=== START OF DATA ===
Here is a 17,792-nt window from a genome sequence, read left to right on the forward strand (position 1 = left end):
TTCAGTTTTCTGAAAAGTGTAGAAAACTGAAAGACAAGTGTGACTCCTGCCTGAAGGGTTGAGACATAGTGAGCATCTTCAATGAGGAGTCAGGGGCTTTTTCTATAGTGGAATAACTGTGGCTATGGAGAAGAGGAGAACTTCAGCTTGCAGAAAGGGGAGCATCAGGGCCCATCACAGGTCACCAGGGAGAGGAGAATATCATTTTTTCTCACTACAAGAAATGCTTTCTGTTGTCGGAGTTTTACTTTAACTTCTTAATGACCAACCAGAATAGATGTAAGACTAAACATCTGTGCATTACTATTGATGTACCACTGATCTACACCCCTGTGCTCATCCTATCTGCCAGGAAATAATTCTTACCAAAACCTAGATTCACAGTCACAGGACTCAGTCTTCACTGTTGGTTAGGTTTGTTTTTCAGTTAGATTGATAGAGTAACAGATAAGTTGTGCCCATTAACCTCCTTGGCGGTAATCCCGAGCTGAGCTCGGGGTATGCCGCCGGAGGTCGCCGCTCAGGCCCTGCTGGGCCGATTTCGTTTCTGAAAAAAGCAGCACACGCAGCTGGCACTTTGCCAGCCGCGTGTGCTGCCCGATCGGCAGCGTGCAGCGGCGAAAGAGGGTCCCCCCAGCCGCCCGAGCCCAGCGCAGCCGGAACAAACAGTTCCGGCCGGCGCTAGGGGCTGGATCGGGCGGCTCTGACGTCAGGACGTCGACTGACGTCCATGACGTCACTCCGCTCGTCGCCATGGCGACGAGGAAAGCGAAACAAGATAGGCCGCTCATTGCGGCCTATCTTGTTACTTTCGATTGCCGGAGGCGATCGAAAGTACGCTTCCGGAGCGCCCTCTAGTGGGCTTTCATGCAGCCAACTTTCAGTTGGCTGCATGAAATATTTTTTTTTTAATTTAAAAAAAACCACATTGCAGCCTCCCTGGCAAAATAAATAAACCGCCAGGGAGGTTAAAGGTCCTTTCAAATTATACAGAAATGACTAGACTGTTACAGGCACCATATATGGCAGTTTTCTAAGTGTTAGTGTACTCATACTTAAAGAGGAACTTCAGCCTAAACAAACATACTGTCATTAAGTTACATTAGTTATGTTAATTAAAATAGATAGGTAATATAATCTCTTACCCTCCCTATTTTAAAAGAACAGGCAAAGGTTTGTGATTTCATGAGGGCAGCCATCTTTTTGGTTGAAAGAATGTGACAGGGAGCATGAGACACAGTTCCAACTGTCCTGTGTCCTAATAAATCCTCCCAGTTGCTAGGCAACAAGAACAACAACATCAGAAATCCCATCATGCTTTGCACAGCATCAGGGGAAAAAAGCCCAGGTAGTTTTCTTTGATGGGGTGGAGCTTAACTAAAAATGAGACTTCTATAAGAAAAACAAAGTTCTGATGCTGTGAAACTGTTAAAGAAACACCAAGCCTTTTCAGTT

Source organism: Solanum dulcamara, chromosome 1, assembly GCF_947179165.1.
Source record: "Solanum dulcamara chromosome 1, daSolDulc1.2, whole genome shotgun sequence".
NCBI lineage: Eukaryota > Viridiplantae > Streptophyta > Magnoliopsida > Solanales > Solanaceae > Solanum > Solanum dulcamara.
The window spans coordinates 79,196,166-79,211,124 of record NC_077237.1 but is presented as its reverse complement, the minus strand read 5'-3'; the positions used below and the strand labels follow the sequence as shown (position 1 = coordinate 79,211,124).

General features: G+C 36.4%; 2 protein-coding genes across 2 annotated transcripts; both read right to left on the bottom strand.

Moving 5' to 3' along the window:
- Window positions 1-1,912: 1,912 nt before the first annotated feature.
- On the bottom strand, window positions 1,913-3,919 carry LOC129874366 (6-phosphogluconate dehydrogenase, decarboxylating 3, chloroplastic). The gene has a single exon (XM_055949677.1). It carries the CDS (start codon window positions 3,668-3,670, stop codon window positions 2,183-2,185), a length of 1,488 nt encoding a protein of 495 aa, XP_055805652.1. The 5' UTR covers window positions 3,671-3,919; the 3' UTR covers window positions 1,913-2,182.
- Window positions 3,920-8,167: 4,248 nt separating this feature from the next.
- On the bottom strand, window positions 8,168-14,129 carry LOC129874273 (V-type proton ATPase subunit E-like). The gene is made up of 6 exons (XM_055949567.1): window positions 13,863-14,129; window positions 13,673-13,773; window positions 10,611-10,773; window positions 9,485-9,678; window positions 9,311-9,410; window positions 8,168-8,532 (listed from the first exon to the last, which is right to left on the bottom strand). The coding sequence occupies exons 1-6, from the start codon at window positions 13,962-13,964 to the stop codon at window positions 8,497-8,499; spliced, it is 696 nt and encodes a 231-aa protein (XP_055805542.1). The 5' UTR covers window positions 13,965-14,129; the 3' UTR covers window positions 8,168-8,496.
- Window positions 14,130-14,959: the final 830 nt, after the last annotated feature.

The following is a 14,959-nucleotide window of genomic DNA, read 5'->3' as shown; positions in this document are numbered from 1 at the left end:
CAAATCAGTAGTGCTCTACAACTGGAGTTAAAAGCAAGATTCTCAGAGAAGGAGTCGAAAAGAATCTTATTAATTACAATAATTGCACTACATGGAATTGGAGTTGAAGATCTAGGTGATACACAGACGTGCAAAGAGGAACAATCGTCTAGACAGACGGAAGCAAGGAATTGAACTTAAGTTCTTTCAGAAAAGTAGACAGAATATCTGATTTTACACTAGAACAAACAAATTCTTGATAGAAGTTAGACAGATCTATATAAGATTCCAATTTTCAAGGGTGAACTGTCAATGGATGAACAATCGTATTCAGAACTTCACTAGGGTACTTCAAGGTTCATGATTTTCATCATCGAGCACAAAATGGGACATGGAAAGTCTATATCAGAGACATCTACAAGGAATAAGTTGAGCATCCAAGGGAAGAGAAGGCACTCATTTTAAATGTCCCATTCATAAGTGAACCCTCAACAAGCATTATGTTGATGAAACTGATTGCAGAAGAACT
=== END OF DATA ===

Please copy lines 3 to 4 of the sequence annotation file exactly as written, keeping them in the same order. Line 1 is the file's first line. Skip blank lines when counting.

Source organism: Solanum dulcamara, chromosome 1, assembly GCF_947179165.1.
Source record: "Solanum dulcamara chromosome 1, daSolDulc1.2, whole genome shotgun sequence".